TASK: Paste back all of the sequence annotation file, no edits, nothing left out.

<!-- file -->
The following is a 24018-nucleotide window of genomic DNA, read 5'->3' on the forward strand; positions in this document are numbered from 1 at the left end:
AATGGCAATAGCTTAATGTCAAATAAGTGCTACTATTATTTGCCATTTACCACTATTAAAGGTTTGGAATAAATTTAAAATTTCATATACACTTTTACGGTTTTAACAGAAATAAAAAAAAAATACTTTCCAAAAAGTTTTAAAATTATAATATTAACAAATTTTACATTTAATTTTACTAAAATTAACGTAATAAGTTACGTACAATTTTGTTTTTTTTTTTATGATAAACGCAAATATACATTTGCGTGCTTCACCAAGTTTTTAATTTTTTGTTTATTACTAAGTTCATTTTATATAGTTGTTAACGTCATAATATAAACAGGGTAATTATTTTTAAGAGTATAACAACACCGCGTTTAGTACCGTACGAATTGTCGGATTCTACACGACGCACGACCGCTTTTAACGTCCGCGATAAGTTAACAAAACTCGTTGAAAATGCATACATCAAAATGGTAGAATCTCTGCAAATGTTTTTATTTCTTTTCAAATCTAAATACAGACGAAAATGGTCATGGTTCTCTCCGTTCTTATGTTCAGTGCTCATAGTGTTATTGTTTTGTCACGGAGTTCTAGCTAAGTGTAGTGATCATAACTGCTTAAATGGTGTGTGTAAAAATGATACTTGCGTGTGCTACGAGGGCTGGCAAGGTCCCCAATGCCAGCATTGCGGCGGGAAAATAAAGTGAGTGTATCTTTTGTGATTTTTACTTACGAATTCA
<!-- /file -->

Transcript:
The following is a 24018-nucleotide window of genomic DNA, read 5'->3' on the forward strand; positions in this document are numbered from 1 at the left end:
AATGGCAATAGCTTAATGTCAAATAAGTGCTACTATTATTTGCCATTTACCACTATTAAAGGTTTGGAATAAATTTAAAATTTCATATACACTTTTACGGTTTTAACAGAAATAAAAAAAAAATACTTTCCAAAAAGTTTTAAAATTATAATATTAACAAATTTTACATTTAATTTTACTAAAATTAACGTAATAAGTTACGTACAATTTTGTTTTTTTTTTTATGATAAACGCAAATATACATTTGCGTGCTTCACCAAGTTTTTAATTTTTTGTTTATTACTAAGTTCATTTTATATAGTTGTTAACGTCATAATATAAACAGGGTAATTATTTTTAAGAGTATAACAACACCGCGTTTAGTACCGTACGAATTGTCGGATTCTACACGACGCACGACCGCTTTTAACGTCCGCGATAAGTTAACAAAACTCGTTGAAAATGCATACATCAAAATGGTAGAATCTCTGCAAATGTTTTTATTTCTTTTCAAATCTAAATACAGACGAAAATGGTCATGGTTCTCTCCGTTCTTATGTTCAGTGCTCATAGTGTTATTGTTTTGTCACGGAGTTCTAGCTAAGTGTAGTGATCATAACTGCTTAAATGGTGTGTGTAAAAATGATACTTGCGTGTGCTACGAGGGCTGGCAAGGTCCCCAATGCCAGCATTGCGGCGGGAAAATAAAGTGAGTGTATCTTTTGTGATTTTTACTTACGAATTCA